Author(s): Gilmer TP, Ojeda VD, Barrio C, Fuentes D, Garcia P,
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Abstract OBJECTIVES: The authors examined data for 7,784 Latino, Asian, and non-Latino white Medi-Cal beneficiaries with schizophrenia to determine the relationship between patients' preferred language for mental health services--English, Spanish, or an Asian language--and their adherence to treatment with antipsychotic medications. METHODS: Data reflected 31,560 person-years from 1999 to 2004. Pharmacy records were analyzed to assess medication adherence by use of the medication possession ratio (MPR). Clients were defined as nonadherent (MPR<.5), partially adherent (MPR=.5-<.8), or adherent (MPR=.8-1.1) or as an excess filler of prescriptions (MPR<1.1). Regression models were used to examine adherence, hospitalization, and costs by race-ethnicity and language status. RESULTS: Latinos with limited English proficiency were more likely than English-proficient Latinos to be medication adherent (41\% versus 36\%; p<.001) and less likely to be excess fillers (15\% versus 20\%; p<.001). Asians with limited English proficiency were less likely than English-proficient Asians to be adherent (40\% versus 45\%; p=.034), more likely to be nonadherent (29\% versus 22\%; p<.001), and less likely to be excess fillers (13\% versus 17\%; p=.004). When analyses controlled for adherence and comorbidities, clients with limited English proficiency had lower rates of hospitalization and lower health care costs than English-proficient and white clients. CONCLUSIONS: Adherence to antipsychotic medications varied by English proficiency among and within ethnic groups. Policies supporting the training of bilingual and multicultural providers from ethnic minority groups and interventions that capitalize on patients' existing social support networks may improve adherence to treatment in linguistically diverse populations.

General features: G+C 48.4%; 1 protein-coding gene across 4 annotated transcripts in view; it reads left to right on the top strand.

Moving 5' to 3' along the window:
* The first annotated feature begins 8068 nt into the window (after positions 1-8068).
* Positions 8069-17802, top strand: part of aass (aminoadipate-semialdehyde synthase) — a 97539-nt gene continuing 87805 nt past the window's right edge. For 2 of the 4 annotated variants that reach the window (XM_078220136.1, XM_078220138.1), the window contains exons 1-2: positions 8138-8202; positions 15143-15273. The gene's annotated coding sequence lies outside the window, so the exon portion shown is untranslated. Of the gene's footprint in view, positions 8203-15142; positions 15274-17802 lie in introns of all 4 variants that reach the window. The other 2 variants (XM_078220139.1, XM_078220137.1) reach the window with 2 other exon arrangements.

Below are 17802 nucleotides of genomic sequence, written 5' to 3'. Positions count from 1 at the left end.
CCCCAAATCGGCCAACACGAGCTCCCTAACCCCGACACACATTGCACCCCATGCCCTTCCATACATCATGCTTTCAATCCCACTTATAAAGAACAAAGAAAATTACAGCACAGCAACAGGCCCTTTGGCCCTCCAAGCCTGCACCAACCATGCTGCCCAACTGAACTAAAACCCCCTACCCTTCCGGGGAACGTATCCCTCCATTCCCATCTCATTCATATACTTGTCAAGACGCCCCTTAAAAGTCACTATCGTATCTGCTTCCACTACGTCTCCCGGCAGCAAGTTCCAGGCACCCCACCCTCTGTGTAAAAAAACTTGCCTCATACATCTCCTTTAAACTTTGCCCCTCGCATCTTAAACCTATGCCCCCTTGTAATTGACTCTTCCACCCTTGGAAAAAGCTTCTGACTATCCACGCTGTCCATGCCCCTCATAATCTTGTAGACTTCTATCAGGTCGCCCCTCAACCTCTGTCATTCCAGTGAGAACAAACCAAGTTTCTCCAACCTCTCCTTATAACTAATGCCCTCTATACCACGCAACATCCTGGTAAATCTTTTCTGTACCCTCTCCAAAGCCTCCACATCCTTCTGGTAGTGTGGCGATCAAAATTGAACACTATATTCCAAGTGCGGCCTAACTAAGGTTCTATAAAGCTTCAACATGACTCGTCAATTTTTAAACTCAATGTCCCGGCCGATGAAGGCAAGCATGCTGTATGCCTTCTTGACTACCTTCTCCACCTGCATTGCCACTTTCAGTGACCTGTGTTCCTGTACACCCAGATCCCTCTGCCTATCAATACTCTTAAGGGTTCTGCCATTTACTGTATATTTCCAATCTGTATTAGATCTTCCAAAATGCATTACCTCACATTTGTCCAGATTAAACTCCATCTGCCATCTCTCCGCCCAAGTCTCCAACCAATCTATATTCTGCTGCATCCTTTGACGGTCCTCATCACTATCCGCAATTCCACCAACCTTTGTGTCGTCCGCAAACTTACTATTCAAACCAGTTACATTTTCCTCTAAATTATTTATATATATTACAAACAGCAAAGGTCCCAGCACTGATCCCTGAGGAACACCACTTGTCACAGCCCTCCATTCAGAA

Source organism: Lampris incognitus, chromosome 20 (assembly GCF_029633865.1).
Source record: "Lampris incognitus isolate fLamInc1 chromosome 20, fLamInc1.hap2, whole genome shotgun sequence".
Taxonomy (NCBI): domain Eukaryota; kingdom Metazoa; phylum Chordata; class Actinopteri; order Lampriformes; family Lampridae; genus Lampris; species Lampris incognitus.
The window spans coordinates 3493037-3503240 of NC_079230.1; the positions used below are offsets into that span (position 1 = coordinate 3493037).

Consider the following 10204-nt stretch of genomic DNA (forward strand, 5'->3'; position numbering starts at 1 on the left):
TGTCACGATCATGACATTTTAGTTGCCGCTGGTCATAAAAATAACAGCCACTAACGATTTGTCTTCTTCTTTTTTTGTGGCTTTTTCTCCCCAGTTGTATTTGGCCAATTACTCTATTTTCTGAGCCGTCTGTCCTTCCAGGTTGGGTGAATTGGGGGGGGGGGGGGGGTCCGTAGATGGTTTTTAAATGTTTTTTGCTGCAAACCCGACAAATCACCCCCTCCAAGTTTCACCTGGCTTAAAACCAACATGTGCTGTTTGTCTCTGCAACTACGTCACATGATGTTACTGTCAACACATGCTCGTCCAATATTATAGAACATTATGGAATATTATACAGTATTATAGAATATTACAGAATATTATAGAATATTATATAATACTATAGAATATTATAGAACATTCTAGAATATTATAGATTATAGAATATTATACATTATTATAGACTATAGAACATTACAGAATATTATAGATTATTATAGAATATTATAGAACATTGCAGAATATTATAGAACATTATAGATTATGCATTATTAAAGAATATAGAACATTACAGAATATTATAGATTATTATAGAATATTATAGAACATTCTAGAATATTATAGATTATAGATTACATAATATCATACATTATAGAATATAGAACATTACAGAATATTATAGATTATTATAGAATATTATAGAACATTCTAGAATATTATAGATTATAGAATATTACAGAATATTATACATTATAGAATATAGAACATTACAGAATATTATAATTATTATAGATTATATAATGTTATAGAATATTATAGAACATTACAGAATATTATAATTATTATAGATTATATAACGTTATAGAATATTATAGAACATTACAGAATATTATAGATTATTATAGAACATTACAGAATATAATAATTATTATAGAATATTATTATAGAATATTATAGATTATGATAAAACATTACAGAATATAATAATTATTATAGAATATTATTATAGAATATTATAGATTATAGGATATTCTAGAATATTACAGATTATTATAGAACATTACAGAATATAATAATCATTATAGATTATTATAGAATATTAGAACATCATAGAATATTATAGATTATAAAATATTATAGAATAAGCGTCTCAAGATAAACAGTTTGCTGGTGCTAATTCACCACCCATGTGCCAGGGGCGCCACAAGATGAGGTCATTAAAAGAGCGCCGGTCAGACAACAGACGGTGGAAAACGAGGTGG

This article was published in Psychiatr Serv
and referenced in Journal of Clinical & Cellular Immunology